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3-018 (Raw)

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author,female,Selby, Penelope,un addressee,female
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Plaint Text :
Private Written
Private Correspondence
Frost, 1984
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3-018-raw.txt — 4 KB

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17th August 1851
My dear Mother, 
I know you will not mind my commencing this letter with self, and telling you that through God's blessing I am once more in a fair way of being strong again. You will certainly have received letters intimating that I was expecting to be confined about the end of last month, and also in consequence of my health being so much improved, my friends had great hopes that my baby would be born alive, and so it proved, but indeed only to make the disappointment greater, for my dear boy breathed a few hours, long enough to make my heart yearn towards him and to be deceived into hoping that he might be spared to us. I was not told at the time that although a remarkably fine grown child, he had an enlarged liver, so that it was better that he was taken soon than that he should have lived even a few months, for the Dr told me that it was a very uncommon thing for an infant ever to outgrow or recover. I did not think I should have felt so sorry, having become accustomed to the loss and not even this time allowing myself to be sanguine, but it makes a great difference when you have heard a feeble cry and have them with you in bed.
I am wearying terribly to see my dear Mary and her little Kate, and am trying to persuade myself and George that I shall be able to go up in a few days. He shakes his head, for it is a long way, and the roads here are such as you cannot imagine. However, when the will is strong it goes a great way. Mary was very anxious to come down but the journey would have been almost impossible for her with the baby so I promised I would see her almost before she could expect me. [185] [186]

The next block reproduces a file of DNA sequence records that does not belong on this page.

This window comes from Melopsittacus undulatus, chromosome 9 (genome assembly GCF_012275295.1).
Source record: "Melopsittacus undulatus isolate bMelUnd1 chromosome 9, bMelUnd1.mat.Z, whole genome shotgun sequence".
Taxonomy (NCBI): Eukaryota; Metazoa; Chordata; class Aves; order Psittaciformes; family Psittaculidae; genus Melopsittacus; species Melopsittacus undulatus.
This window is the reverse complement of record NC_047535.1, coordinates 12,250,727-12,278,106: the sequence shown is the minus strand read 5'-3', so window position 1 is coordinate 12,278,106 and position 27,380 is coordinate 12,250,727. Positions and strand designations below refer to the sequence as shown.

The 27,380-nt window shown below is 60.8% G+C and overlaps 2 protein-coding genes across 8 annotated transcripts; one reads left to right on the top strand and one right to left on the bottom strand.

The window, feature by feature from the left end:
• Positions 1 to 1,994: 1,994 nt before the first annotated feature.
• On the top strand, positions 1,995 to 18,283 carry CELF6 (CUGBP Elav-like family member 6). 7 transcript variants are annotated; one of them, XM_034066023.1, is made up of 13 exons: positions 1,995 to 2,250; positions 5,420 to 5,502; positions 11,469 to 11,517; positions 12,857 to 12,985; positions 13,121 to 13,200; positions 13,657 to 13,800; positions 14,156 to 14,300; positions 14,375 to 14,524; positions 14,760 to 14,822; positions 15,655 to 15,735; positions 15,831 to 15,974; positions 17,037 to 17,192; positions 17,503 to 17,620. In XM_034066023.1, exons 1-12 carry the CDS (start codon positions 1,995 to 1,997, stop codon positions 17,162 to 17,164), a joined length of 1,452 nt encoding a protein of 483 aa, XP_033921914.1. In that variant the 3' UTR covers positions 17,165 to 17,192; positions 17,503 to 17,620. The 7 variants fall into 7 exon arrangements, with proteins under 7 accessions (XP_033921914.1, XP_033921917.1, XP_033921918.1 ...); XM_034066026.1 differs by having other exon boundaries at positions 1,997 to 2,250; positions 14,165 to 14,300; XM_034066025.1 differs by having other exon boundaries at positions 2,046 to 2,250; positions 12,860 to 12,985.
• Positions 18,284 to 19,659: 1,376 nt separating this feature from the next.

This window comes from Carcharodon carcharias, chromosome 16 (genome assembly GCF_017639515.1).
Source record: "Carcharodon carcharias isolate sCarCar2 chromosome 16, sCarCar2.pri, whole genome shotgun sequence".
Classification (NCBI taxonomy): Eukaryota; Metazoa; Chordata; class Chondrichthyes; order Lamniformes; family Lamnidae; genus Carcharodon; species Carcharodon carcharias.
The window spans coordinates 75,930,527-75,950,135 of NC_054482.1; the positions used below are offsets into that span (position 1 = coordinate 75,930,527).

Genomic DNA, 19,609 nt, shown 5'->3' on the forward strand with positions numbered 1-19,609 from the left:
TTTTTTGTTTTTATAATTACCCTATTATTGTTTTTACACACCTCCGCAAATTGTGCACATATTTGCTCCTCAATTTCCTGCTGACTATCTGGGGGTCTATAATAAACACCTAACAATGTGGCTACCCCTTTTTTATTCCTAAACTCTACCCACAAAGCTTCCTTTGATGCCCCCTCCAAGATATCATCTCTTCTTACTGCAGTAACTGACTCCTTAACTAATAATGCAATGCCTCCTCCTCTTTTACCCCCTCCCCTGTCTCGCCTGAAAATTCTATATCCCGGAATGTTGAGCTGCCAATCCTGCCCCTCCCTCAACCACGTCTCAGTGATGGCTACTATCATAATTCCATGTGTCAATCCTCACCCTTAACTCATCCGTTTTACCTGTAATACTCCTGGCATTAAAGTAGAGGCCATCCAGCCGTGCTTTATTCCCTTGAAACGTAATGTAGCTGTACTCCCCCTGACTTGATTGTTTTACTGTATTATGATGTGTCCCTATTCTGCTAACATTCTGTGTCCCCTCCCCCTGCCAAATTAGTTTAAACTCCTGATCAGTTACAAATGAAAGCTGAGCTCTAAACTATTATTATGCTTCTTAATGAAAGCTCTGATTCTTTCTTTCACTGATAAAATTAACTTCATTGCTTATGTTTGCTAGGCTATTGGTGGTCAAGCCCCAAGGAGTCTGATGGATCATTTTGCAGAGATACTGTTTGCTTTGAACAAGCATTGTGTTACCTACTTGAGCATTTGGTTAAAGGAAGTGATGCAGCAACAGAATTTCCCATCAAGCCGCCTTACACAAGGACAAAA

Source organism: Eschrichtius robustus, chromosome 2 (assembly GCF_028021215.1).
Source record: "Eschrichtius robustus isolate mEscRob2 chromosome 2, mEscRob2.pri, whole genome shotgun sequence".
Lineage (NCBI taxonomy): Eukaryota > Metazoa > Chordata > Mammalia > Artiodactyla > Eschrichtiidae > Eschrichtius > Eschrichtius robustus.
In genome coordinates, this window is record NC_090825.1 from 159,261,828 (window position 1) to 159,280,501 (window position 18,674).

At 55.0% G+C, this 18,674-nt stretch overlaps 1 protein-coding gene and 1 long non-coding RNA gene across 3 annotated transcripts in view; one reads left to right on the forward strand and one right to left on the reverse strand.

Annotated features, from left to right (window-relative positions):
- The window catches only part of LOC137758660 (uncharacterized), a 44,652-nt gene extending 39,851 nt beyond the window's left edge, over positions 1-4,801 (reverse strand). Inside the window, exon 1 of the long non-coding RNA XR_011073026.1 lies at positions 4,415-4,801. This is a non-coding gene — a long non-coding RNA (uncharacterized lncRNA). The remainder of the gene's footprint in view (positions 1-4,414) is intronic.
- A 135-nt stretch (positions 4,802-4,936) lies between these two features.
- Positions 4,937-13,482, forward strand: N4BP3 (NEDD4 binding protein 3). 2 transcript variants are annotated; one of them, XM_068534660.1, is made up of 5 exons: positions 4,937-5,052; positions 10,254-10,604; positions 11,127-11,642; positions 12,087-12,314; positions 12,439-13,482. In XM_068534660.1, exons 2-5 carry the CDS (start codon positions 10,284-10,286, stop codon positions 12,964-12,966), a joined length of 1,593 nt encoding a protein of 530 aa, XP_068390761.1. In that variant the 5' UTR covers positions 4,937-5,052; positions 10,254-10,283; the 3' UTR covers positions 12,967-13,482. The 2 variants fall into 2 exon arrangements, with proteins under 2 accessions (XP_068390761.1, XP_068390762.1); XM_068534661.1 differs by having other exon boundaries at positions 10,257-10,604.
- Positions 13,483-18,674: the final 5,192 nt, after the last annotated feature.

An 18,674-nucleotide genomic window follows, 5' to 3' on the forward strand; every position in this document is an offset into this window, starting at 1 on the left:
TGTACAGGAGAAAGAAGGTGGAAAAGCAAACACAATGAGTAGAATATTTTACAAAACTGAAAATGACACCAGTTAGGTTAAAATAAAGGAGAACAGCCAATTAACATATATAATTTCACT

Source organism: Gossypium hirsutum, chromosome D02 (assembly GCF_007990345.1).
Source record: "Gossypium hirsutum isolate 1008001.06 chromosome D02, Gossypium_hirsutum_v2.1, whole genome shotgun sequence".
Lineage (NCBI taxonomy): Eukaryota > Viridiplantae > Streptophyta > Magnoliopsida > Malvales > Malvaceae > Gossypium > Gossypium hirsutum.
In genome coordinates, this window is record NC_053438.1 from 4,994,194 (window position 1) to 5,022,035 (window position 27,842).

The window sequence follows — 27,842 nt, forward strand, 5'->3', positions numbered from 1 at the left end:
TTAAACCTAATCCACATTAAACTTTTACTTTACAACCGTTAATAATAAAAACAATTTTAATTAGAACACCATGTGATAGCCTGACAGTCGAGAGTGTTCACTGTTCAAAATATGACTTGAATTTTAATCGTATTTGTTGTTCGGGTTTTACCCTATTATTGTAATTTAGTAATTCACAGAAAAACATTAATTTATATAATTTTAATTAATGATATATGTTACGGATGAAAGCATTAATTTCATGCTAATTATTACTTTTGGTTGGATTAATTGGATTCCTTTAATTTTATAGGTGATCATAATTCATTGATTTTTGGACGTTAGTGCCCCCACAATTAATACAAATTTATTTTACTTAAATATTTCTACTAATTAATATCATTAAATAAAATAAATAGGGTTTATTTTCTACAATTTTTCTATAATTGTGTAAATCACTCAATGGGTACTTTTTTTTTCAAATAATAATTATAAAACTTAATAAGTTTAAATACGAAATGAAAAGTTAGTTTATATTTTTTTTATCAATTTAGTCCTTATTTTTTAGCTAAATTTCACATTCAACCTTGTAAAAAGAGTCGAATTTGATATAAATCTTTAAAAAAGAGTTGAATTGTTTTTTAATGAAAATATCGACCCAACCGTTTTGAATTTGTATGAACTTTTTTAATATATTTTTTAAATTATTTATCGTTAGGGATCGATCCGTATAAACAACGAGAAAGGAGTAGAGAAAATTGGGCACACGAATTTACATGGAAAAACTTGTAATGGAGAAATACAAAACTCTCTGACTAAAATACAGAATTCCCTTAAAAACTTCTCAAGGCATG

This country is in a state of great excitement in consequence of the gold discovered. One person, a Dr Ken, got a lump the largest ever was found, weighing more than a hundred pounds. It is being discovered now close to Melbourne and within a few miles of our old station on the Yarra. I have not the least doubt it must have gold on it as it is precisely the same kind of country. Indeed there is no telling where the discoveries will end. Meanwhile, labour has risen enormously, and it is said this crop of wheat will rot in the ground for want of men to reap. Woe to the country if such prove the case, for it will take all their gold next year to get bread. At present it is very high with a prospect of being still higher, and we poor farmers are beginning to hold up our heads.
I thought of you this morning when I was on a little hill at the end of the farm and saw the wheat looking so green and beautiful in the clear sunshine and such a pretty view beyond. All this that a few years ago was thick timber. Indeed everything looks well to a person that has been almost chained to one spot for many months.
Another cause of excitement at present is the elections which are to take place next month. Our landlord, Mr Rutledge, is one of the candidates. George promised of course to vote for him and moreover he really believes he will make the best member for this district. He has so much interest in it. Henry [LeMann] votes for his opponent Mr Manifold, who is a Squatter, and these squatters wish to have all the country to do as they please with, but I think when it comes to be better known how few their numbers are they will not be able to carry things with quite so high a hand.
George and the boys are quite well, Prid growing very fast, almost as tall as his Father, and so like him. Willie is very little but I suppose will spring up in time. What should I have done if I had had my eight boys about me? The one girl would have had plenty of work shirt making. I should have been obliged to send them home in a body to seek wives. I must just hope the two I have combine the good qualities of all, for indeed they are good boys. I could hardly expect all would have become equally so, and I ought to be most thankful to the Almighty if he spares them to me.
You will have a mob of grandchildren soon. If my Prid had been a girl you would likely have had a great grandchild shortly. Many girls marry in this country between 15 and 16 and are broken, worn-out looking creatures at five-and-twenty. [187] 
Believe me, dearest Mother,
Your affectionate daughter,
Penelope Selby